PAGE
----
• Posted

The most significant change for private landlords and tenants in over 30 years is contained in the Renters Reform Bill which is expected to become law in 2020.

The Bill includes the abolition of Section 21 of the Housing Act 1988. Section 21 provides a mechanism for a landlord to recover possession of property let on an assured shorthold tenancy, irrespective of whether the tenant has observed the terms of the tenancy or not. In other words a “no fault eviction”.

Once the Bill becomes law, no fault evictions will cease. Landlords will only be able to recover possession of their properties on specified grounds, currently expected to follow those set out in Schedule 2 to the Housing Act 1988, the most common of which is the tenant’s failure to pay rent.

It is expected that these grounds will be expanded and that the court process will, at least in principle, be made quicker for landlords where the tenant fails to observe the terms of their Tenancy Agreement.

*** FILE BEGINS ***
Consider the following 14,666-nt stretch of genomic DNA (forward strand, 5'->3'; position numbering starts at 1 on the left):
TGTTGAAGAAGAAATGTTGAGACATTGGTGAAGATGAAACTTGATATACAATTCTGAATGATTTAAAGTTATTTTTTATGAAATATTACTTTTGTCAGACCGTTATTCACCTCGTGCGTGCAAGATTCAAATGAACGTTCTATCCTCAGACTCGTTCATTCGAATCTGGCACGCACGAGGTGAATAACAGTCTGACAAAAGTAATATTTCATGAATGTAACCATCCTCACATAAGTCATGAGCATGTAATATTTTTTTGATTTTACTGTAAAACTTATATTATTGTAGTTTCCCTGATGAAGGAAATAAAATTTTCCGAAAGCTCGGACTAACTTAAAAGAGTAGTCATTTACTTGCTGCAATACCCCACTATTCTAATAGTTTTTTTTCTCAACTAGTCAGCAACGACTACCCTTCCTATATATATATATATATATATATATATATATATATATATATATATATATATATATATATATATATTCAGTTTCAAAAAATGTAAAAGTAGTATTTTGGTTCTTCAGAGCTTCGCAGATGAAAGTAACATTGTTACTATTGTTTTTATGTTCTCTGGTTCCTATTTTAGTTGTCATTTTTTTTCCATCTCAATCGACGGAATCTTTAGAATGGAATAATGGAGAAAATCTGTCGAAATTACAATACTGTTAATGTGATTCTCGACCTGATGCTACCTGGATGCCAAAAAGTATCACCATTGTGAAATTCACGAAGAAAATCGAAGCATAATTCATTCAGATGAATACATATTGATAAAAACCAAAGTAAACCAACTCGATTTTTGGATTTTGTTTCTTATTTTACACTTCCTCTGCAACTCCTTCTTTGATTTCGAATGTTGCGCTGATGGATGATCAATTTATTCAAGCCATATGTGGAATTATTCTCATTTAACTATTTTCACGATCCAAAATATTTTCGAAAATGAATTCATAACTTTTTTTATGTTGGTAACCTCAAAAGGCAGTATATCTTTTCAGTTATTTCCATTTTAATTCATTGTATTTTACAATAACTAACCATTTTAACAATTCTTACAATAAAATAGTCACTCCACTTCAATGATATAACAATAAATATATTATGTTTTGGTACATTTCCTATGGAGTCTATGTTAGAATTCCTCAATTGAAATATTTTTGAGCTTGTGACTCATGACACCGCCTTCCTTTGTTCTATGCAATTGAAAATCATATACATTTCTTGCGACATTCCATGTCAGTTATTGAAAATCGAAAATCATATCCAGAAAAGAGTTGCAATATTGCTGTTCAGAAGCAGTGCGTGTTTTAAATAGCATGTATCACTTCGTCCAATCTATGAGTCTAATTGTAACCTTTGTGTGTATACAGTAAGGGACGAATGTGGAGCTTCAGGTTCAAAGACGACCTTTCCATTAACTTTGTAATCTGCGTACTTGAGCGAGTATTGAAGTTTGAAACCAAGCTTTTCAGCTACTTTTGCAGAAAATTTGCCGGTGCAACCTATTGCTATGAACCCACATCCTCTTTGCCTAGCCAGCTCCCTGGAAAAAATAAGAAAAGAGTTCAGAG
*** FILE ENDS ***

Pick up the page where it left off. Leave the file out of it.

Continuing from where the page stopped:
It has been suggested that the grounds on which a landlord can recover possession might include a genuine requirement to sell.

Landlords need to plan ahead for this important change in the law.

The contents of this article are intended for general information purposes only and shall not be deemed to be, or constitute legal advice. We cannot accept responsibility for any loss as a result of acts or omissions taken in respect of this article.